Wind resource assessment is the primary factor considered when determining a wind farm site. Accurate wind resource assessment allows wind farm developers to select sites that will supply maximum power output. The developer also gains insight into the types of turbine that should be deployed based on wind speed and turbulence. Of course, the final placement of turbines relies in part on other factors including permitting, accessibility and willing landowners. However, wind resource assessment is the most significant driver behind wind farm siting. 

Onshore and offshore wind resource assessments follow the same general guidelines, with differences stemming from the techniques used to collect similar data. Using meteorological information from the National Oceanic and Atmospheric Administration (NOAA) or the National Renewable Energy Laboratory (NREL) (see Figure 1 for an example), both land-based and offshore wind farm developers choose promising locations for study further.  

Once an area is selected, land-based project developers then build several local meteorological towers, radars, and lasers to study the wind speed, direction, temperature, air pressure, turbulence, humidity and more, which are tracked for at least one year.  

Offshore measurements are collected using survey buoys instead of towers, and these instruments collect additional information on the water temperature, currents, wave height and more. Data is gathered for at least a year, and then this short-term information is adjusted using decades of information from nearby weather stations to reflect the long-term trends. From here, the developers can project wind resource levels for the lifetime of the wind farm (20 years or more) and optimize the turbine layout throughout the site.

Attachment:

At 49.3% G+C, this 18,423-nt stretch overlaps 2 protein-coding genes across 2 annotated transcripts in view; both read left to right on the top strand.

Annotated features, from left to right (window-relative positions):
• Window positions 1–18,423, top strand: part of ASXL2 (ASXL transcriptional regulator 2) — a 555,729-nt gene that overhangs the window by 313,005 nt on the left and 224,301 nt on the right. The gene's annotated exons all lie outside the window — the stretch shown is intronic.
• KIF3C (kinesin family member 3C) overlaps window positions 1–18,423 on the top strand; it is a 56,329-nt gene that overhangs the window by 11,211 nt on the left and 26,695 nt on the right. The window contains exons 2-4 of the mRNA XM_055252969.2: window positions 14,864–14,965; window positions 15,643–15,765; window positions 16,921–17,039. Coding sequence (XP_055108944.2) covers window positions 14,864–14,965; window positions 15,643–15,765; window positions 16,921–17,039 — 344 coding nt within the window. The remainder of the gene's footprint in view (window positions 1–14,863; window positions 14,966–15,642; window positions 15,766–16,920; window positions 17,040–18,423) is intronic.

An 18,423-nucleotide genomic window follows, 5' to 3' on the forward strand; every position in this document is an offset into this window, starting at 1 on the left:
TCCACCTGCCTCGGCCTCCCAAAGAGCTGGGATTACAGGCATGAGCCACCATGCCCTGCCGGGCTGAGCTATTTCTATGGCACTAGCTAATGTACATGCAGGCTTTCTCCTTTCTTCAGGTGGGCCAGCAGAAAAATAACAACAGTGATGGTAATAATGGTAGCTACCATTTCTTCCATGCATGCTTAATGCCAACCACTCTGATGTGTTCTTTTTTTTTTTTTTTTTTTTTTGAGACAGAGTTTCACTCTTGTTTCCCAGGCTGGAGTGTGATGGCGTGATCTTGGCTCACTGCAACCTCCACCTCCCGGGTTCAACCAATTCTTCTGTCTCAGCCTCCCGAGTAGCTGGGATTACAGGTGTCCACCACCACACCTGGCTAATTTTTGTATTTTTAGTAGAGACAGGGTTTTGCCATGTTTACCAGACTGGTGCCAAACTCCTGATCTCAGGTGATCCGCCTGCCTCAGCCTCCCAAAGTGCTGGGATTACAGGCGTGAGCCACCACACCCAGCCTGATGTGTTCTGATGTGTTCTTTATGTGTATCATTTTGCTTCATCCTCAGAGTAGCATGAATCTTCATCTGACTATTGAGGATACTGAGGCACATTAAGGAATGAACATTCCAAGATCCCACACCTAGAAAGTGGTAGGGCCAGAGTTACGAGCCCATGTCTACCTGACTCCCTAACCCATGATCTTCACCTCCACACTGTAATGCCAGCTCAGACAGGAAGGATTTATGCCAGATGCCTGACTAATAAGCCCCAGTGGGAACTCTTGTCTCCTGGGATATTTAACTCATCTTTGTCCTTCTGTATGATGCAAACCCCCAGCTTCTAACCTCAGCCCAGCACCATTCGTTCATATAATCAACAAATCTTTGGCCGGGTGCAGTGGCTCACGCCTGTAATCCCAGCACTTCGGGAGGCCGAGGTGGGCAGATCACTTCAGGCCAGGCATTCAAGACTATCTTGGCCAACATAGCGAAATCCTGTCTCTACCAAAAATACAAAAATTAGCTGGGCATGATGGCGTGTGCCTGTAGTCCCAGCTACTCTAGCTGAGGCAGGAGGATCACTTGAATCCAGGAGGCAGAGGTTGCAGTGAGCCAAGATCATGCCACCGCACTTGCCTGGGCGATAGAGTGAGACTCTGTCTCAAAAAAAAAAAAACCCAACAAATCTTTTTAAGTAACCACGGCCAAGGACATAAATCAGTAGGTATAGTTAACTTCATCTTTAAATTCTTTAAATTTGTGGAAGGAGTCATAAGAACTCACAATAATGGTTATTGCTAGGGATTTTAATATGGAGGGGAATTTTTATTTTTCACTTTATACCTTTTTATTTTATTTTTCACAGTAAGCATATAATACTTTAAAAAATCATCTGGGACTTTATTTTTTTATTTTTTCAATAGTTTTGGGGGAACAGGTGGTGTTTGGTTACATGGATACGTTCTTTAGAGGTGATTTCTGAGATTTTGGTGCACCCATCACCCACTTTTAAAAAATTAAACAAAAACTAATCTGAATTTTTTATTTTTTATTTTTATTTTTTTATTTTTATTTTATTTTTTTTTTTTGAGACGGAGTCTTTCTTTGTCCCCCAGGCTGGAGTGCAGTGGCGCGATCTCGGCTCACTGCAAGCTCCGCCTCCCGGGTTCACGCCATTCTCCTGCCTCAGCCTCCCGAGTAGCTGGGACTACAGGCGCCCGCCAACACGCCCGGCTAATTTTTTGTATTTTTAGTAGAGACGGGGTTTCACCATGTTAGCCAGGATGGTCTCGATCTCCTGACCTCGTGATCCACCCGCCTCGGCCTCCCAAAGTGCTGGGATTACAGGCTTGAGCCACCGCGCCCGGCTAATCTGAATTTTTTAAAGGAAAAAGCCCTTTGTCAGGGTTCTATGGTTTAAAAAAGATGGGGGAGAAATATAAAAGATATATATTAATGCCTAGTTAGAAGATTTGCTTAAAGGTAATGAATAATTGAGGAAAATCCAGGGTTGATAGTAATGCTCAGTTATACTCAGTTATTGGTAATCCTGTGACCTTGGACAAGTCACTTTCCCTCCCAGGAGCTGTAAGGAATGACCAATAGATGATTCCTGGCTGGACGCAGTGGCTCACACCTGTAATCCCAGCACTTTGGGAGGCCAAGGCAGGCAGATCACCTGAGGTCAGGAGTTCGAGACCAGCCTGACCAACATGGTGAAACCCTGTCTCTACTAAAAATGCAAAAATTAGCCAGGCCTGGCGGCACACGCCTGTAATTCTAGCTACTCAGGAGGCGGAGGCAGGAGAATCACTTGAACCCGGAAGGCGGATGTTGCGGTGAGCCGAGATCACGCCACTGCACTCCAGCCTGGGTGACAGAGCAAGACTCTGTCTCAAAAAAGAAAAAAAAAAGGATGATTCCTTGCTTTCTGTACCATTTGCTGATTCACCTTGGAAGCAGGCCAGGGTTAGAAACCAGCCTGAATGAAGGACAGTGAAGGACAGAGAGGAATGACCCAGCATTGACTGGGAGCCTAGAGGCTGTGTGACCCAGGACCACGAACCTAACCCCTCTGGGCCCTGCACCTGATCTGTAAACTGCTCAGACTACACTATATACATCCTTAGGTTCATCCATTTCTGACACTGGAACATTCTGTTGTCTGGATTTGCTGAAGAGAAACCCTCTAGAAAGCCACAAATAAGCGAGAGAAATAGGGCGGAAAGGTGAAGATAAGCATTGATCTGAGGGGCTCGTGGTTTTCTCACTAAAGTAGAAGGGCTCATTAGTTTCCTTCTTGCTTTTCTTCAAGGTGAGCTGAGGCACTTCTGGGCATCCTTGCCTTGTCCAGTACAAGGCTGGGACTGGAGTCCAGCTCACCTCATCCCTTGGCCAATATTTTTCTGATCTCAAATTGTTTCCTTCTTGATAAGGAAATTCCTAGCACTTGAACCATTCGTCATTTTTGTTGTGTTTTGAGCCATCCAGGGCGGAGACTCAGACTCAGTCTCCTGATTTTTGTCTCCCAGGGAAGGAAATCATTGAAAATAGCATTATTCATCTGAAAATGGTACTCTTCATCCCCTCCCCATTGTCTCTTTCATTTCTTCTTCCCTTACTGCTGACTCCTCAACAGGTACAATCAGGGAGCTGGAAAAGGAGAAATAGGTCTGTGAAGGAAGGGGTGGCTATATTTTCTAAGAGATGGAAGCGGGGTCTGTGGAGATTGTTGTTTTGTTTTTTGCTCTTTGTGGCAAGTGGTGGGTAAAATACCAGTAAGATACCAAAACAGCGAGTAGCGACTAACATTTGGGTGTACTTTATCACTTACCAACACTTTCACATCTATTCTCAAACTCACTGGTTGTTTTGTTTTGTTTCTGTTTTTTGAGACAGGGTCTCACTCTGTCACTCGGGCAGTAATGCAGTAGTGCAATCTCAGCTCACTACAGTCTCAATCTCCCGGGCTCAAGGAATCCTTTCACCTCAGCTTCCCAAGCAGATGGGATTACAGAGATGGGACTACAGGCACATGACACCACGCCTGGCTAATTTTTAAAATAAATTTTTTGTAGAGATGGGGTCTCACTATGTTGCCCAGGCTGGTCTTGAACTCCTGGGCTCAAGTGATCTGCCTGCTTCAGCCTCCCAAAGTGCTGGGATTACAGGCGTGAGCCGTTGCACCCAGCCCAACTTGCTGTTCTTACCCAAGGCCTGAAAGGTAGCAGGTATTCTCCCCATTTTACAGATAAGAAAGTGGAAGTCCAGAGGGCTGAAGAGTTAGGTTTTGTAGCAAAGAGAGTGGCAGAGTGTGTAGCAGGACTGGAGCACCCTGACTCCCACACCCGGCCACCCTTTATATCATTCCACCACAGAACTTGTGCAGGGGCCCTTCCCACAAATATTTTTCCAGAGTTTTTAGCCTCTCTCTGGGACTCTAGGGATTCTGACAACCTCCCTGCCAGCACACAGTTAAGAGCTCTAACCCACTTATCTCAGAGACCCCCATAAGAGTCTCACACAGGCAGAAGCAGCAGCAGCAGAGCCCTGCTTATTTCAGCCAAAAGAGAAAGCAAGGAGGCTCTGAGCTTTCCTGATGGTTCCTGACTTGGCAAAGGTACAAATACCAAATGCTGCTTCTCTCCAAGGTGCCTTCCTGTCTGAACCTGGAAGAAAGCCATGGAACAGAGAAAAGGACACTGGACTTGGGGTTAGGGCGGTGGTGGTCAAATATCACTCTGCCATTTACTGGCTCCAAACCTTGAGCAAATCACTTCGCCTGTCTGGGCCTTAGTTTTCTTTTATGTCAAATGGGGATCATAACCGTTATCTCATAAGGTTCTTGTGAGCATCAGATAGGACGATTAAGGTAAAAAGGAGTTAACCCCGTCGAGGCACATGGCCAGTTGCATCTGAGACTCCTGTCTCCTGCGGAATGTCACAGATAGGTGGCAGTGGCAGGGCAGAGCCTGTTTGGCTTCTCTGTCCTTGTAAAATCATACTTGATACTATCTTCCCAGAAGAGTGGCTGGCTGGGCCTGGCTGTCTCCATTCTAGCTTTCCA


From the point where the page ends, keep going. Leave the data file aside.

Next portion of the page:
United States Wind Power Resource map

Figure 1: U.S. Wind Power Resource at 100m Hub Height (source: NREL's WINDExchange)

Besides wind resource assessment, wind farm developers must consider a host of other factors. These include: proximity to appropriate transmission lines, residential homes, property lines and roads; airplane radar and flight path interference; accessibility; geological and ecological conditions; permitting; and a variety of other community-driven factors.